Treadgold, Mary

Mary Treadgold did not write conventional pony stories. She tackles major themes of war and growing up. Her characters have enormously difficult decisions to face: Dinah the pony is, after all, left.

After being educated at St Paul’s Girls’ School and Bedford College, London, Mary Treadgold was Heinemann’s Children’s Editor during the 1940s. Amongst the books she received were 'a staggering number of manuscripts about ponies and Pony Clubs – a few, a very few, outstanding, the majority quite frightful. This was September 1940, and not being a knitter or caring for the sound of falling bombs, I occupied myself relatively painlessly in the air-raid shelter with trying to implement my own verdict: “I could do better myself!”' The result of this air-raid activity was We Couldn’t Leave Dinah, which won the Carnegie Medal in 1941. It is a marvellous book. Set in the Channel Islands (though on a fictional island) it is about the Nazi invasion and what happens to the comfortable life of pony-owning children when they are threatened with evacuation. Mary Treadgold may have thought she was writing a pony book, but really We Couldn’t Leave Dinah is only a pony book, in the sense of the ponies being the main subject, at the beginning. The major focus of the book is firmly on Caroline and Michael, and the ponies’ part in it is minimal after the evacuation.

Her next book, No Ponies, is set after the war. It was written as Mary Treadgold was asked so often 'What happened next?' and 'Were the ponies still there after the war?' It is not about Caroline and Mick Templeton, but another set of three children, Jane, Colin and Andy. When I first read it I found it not as vibrant as We Couldn’t Leave Dinah, but it grew on me the second time. The story is set in post-war France, with children who are initially anti-pony but whom experience changes. The ponies are not theirs, but belong to their cousins, whose father was killed in the war, and to whose French home they are travelling. There is rather more pony activity in this book, but I think Mary Treadgold was far more interested in character than in ponies. The children are still the main focus.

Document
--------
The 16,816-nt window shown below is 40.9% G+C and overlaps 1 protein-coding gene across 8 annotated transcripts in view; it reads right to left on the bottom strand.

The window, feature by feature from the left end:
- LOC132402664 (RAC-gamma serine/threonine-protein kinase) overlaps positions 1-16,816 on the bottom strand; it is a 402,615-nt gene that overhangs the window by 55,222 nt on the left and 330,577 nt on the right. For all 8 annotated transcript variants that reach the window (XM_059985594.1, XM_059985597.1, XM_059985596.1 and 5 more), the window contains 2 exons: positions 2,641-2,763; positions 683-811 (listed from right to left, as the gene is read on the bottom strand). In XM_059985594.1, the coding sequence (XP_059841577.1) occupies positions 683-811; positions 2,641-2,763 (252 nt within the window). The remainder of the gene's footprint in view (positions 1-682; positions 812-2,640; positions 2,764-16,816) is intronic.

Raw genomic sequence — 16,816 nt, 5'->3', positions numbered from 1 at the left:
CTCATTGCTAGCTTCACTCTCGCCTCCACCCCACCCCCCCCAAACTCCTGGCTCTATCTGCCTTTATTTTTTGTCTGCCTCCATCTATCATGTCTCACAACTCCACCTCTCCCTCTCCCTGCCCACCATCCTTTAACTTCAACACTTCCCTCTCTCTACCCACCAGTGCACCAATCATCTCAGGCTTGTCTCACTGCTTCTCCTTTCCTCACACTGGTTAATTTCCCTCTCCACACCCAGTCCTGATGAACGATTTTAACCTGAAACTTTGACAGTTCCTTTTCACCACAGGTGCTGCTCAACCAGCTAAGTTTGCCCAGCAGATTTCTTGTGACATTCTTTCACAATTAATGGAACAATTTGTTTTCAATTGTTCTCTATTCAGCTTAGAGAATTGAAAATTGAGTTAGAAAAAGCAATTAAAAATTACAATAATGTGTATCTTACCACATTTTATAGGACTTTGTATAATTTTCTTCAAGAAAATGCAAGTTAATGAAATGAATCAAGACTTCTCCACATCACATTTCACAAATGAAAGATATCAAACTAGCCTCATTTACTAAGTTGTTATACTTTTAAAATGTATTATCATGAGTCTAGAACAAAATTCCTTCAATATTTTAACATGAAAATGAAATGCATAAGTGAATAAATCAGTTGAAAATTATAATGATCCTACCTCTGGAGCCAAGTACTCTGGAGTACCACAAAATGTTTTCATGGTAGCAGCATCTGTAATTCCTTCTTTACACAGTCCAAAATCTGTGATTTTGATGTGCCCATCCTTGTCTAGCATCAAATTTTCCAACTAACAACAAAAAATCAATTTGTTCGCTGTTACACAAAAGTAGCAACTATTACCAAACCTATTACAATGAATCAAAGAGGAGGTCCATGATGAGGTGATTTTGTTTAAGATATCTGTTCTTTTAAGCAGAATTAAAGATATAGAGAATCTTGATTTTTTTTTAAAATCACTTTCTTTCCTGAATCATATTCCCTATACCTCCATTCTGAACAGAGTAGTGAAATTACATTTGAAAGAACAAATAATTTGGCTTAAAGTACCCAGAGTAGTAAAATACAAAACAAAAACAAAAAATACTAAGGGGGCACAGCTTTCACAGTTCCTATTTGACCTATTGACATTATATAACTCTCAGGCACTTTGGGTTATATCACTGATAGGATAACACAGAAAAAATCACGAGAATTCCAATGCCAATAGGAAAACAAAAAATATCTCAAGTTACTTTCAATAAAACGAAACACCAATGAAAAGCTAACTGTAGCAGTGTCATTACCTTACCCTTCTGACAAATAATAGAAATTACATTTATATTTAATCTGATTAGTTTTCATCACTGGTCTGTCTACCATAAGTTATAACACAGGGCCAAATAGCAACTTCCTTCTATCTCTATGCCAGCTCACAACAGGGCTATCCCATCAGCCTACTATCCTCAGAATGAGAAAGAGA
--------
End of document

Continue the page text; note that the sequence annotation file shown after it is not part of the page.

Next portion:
The Heron Ride series is one of my favourites. I had read them in the 1970s, and then they had sat, in boxes until finally liberated after my mother had had enough of being a book storage depot. Then I read them again, and was amazed that I had managed to put them by all that time. Sandra and her brother Adam have been sent to stay for the summer with Miss Vaughan. Their parents are dead, and they live with their unsympathetic uncle, aunt and cousins. This difficult relationship is wonderfully portrayed, as is their gradual opening up. Mary Treadgold was a very acute observer of character and this book has some of her best work in it. The sequel, Return to the Heron is just as good: the third in the series, Journey from the Heron, though still a good read, is a prequel to the Heron series rather than a continuation. It is set just before World War One, in the Heron’s glory days.

The Rum Day of the Vanishing Pony I will have to comment on when I have read it again and can remind myself what it was about!

Finding the books
Mary Treadgold’s books are generally very easy to find: there are plenty of paperback copies of The Heron Ride and Rum Day around. Dinah is reasonably easy to find in paperback; less so in hardback and first editions are expensive. Journey from the Heron is reasonably easy to find. The really difficult one is Return to the Heron in hardback, and it is becoming harder in paperback too.

CILIP on Mary Treadgold
Many thanks to Susan Bourgeau for all her help with the pictures.